Recursive Partitioning and Regression Trees a la rpart, but with some extensions targeted at growing interpretable/parsimonious trees.

Share:

Description

Fit a itree model.

Usage

1
2
3
4
itree(formula, data, weights, subset, na.action = na.itree,
	 method, penalty= "none", model = FALSE, 
	 x = FALSE, y = TRUE, parms, control, cost, ...)
      

Arguments

formula

a formula, with a response but no interaction terms.

data

an optional data frame in which to interpret the variables named in the formula.

weights

optional case weights.

subset

optional expression saying that only a subset of the rows of the data should be used in the fit.

na.action

the default action deletes all observations for which y is missing, but keeps those in which one or more predictors are missing.

method

one of "anova", "class", "extremes", "purity", "class_extremes", "class_purity", "regression_extremes", or "regression_purity". The purity and extremes methods are new to itree. Unlike rpart, itree does not currently support method="poisson" or method="exp". If method is missing then the routine tries to make an intelligent guess – the default is the CART methodology, as in rpart. If y is a factor then method="class" is assumed, otherwise method="anova" is assumed. Passing a factor with method="purity" is equivalent to passing method="class_purity", and similarly for extremes/regression. It is wisest to specify the method directly, especially as more criteria may added to the function in future.

As in rpart, method can be a list of functions named init, split and eval. See the rpart documentation for how this works.

penalty

one of "none", "newvar" or "ema". The penalty for splitting a particular node on a specified predictor given the predictors already used in the branch leading to this node. Default is "none" which corresponds to CART. "newvar" penalizes predictors not used in the branch leading to the current node. "ema" implements an exponential moving average style penalty whereby recently used variables are favored.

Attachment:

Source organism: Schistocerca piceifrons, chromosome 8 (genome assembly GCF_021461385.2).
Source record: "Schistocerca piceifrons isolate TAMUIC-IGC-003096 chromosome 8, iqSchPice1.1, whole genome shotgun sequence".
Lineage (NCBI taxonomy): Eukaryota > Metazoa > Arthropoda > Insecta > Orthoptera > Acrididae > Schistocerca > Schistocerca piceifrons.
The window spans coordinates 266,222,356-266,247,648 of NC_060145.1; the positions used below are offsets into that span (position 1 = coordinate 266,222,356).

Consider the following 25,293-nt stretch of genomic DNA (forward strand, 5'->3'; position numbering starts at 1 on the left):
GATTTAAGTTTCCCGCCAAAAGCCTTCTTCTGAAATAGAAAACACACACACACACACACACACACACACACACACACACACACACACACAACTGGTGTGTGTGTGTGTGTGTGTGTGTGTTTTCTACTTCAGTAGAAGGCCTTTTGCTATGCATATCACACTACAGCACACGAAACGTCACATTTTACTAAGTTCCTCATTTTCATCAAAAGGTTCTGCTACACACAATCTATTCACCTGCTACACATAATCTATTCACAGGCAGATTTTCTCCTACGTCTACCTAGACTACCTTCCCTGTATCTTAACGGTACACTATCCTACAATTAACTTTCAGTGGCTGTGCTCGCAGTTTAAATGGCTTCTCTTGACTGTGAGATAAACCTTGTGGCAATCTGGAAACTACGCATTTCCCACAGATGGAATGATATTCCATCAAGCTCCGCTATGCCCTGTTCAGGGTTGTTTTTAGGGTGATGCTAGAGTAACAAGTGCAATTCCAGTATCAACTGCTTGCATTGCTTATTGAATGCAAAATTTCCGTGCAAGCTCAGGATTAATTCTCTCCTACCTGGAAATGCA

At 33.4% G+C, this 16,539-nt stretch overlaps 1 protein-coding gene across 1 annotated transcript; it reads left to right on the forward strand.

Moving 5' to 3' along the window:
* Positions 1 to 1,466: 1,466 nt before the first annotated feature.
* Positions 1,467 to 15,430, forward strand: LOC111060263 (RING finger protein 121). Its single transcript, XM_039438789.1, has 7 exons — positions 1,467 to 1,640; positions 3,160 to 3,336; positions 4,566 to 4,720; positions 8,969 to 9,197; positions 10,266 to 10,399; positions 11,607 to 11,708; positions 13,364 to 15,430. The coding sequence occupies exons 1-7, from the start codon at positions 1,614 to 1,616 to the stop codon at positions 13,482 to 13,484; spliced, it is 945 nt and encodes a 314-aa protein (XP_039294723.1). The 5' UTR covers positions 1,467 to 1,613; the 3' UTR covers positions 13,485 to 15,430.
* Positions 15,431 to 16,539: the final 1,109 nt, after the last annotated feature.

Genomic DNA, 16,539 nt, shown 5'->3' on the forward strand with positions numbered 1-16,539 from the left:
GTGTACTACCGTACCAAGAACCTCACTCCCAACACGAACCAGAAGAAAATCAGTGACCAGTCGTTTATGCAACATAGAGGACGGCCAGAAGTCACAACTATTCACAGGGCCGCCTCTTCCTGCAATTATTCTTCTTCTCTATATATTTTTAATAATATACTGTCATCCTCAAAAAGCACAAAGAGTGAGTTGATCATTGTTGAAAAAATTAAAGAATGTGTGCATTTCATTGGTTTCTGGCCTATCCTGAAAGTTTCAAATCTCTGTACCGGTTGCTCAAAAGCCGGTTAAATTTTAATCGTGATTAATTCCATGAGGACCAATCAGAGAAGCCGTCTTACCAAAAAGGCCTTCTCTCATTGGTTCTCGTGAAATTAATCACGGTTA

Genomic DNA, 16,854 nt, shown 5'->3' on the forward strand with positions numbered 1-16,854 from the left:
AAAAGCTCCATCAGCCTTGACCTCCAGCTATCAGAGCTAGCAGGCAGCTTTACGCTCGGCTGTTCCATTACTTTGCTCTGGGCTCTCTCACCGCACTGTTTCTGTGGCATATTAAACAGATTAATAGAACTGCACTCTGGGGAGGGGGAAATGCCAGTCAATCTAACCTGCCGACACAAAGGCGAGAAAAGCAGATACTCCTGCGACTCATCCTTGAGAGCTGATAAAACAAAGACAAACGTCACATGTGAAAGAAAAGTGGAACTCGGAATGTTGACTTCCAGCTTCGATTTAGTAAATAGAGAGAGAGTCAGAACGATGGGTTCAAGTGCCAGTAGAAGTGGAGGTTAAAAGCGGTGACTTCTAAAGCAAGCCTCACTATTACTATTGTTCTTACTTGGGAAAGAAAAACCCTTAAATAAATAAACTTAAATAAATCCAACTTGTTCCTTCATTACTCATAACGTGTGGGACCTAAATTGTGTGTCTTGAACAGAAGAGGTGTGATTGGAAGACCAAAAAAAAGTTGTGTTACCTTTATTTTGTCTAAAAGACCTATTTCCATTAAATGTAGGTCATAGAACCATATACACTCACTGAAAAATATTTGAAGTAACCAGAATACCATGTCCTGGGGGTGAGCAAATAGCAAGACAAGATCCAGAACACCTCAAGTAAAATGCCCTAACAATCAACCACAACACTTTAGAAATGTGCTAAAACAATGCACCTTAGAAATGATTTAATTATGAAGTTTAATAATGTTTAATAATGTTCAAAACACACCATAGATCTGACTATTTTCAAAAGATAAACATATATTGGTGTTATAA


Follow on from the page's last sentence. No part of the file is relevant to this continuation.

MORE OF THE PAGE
model

if logical: keep a copy of the model frame in the result? If the input value for model is a model frame (likely from an earlier call to the itree function), then this frame is used rather than constructing new data.

x

keep a copy of the x matrix in the result.

y

keep a copy of the dependent variable in the result. If missing and model is supplied this defaults to FALSE.

parms

optional parameters for the splitting function.
Anova splitting has no parameters.
For classification splitting, the list can contain any of: the vector of prior probabilities (component prior), the loss matrix (component loss) or the splitting index (component split). The priors must be positive and sum to 1. The loss matrix must have zeros on the diagonal and positive off-diagonal elements. The splitting index can be gini or information. The default priors are proportional to the data counts, the losses default to 1, and the split defaults to gini.
For the regression extremes method, parms=1 or parms=-1 specifies whether we are looking for high or low means respectively (see Buja & Lee). Default is 1 for high means.
For classification extremes, parms is a list specificying the class of interest – see the examples for syntax.